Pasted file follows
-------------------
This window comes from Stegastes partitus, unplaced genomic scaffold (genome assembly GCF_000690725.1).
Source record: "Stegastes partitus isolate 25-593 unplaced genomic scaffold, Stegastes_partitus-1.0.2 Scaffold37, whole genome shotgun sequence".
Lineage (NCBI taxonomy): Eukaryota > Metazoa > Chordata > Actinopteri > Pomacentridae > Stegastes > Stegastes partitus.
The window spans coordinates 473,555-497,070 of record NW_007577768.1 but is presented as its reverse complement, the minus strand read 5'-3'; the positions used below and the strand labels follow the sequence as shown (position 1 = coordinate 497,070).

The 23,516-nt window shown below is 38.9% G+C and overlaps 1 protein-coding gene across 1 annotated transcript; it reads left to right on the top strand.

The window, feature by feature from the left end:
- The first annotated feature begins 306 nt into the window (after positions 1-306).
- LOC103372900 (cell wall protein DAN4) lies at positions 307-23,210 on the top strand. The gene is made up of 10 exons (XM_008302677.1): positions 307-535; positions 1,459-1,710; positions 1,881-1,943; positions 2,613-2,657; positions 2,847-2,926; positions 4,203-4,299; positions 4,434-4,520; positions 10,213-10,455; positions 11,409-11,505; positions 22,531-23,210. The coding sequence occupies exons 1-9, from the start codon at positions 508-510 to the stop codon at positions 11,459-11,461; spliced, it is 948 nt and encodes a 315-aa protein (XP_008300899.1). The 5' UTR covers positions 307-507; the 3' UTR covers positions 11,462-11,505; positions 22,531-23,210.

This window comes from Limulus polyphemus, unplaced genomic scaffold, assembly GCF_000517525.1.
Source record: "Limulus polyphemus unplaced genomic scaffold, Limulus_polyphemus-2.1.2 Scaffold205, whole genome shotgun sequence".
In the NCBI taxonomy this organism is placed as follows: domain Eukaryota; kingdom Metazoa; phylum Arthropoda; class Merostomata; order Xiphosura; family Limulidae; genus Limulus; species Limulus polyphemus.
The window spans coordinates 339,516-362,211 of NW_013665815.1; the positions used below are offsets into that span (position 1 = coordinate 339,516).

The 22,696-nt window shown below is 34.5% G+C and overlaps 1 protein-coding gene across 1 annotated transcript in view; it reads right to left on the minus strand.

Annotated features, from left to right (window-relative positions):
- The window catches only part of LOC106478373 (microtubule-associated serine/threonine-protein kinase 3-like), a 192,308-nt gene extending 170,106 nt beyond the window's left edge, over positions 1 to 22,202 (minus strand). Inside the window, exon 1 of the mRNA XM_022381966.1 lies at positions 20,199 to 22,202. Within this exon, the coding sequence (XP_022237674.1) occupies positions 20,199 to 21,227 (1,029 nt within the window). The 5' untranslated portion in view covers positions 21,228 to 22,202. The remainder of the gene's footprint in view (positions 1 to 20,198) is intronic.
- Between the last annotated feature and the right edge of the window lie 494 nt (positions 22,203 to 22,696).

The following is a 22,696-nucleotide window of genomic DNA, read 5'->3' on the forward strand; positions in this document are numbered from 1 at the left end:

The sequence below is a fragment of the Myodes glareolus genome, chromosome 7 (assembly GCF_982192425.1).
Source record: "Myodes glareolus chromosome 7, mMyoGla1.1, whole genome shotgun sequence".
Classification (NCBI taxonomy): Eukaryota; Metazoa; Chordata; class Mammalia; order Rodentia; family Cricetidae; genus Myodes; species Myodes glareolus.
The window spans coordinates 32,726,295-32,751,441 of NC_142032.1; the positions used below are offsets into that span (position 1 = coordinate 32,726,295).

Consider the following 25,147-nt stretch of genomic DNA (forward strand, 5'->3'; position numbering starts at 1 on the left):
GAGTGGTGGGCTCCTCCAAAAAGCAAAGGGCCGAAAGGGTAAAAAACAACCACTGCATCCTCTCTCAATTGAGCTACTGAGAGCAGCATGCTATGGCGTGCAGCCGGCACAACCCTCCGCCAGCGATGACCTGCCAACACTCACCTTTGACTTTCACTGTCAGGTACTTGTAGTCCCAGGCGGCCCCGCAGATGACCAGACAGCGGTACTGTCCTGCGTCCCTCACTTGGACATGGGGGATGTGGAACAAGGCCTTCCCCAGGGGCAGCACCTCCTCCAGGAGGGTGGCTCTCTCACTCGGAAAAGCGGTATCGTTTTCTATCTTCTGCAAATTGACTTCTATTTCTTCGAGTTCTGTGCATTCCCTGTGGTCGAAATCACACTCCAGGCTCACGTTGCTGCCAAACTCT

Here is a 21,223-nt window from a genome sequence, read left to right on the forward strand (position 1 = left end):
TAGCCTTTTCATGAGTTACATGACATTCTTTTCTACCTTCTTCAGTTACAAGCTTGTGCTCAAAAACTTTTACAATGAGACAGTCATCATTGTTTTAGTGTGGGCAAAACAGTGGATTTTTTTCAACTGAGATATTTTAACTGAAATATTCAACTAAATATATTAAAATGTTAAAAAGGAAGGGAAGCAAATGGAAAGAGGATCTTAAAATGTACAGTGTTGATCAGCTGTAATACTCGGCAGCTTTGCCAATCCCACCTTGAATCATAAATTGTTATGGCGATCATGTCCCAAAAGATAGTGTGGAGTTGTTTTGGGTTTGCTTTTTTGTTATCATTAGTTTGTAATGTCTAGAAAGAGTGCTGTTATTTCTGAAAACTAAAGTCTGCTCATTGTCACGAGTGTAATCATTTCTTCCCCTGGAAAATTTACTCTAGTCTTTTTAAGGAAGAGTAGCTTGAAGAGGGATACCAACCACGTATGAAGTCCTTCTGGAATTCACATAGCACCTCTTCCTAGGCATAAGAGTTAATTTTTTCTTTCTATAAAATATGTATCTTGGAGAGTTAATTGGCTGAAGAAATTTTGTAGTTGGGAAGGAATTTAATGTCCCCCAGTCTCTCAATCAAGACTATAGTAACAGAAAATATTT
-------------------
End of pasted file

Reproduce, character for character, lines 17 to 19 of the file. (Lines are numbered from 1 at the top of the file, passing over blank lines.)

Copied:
The following is a 22,696-nucleotide window of genomic DNA, read 5'->3' on the forward strand; positions in this document are numbered from 1 at the left end:

The sequence below is a fragment of the Myodes glareolus genome, chromosome 7 (assembly GCF_982192425.1).
Source record: "Myodes glareolus chromosome 7, mMyoGla1.1, whole genome shotgun sequence".